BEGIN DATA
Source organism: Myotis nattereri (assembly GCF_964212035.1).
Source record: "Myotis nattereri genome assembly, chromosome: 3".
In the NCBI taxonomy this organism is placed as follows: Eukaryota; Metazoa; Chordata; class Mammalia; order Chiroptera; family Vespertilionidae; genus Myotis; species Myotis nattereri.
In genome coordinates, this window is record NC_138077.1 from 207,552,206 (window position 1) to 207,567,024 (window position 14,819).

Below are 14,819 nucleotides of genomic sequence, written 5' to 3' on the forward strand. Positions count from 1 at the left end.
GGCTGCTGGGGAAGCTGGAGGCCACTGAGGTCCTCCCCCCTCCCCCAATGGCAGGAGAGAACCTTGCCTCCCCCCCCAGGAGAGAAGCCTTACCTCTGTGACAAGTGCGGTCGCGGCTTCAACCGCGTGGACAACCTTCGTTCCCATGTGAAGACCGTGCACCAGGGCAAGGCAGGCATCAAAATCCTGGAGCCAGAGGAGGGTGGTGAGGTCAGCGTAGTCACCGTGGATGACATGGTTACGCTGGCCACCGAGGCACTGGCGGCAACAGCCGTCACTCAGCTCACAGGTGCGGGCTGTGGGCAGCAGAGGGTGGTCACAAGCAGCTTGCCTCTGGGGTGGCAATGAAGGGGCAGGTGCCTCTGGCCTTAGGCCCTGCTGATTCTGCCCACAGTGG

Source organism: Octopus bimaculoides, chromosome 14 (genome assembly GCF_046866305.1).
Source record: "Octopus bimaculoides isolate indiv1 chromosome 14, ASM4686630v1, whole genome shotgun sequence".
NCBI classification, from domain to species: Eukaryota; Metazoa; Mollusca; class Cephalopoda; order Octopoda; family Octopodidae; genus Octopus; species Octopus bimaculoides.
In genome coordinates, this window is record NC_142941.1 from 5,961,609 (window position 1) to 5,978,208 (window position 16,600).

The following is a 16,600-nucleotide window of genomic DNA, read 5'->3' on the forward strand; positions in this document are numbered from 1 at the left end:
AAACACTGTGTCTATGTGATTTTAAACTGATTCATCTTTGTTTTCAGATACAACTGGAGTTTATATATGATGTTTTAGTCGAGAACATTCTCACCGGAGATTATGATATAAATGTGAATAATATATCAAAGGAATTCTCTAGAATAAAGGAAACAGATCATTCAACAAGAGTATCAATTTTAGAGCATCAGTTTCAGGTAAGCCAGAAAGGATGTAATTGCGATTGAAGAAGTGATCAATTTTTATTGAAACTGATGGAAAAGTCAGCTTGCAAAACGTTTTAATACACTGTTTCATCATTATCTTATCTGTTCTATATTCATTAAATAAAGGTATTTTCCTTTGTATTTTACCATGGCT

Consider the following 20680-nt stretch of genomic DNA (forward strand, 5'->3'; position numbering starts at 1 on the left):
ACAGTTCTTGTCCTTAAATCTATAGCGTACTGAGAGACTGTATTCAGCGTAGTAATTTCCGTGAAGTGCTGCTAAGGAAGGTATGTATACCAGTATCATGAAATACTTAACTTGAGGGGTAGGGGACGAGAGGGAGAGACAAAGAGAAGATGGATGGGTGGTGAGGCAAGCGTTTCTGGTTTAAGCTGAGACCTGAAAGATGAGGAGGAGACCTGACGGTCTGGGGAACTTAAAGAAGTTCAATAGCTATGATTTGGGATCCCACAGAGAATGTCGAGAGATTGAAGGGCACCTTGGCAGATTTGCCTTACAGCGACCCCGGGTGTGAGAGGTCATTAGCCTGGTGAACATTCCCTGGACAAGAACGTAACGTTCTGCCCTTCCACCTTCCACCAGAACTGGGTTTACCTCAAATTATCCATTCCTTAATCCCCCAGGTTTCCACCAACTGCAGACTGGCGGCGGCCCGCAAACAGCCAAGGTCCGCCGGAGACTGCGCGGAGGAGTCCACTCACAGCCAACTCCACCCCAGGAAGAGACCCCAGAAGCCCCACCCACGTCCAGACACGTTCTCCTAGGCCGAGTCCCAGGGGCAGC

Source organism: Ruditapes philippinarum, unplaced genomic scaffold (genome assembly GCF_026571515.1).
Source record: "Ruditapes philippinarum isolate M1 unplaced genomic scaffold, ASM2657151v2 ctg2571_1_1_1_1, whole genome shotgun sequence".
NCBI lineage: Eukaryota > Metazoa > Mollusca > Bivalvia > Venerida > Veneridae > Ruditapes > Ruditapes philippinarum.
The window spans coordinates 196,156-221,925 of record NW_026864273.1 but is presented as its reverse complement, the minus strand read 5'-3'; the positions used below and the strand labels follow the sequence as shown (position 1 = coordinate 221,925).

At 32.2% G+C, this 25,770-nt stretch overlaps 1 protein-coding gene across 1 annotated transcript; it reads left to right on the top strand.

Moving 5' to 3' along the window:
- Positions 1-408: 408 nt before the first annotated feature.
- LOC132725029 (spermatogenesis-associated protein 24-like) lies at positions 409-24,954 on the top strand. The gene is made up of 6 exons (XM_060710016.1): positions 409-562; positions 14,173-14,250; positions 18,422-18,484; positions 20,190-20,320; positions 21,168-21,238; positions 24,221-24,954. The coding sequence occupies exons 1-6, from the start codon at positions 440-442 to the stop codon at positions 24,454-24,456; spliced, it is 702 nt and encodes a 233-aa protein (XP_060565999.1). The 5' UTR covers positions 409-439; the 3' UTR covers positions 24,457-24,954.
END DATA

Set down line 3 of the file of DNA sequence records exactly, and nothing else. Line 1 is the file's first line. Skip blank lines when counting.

In the NCBI taxonomy this organism is placed as follows: Eukaryota; Metazoa; Chordata; class Mammalia; order Chiroptera; family Vespertilionidae; genus Myotis; species Myotis nattereri.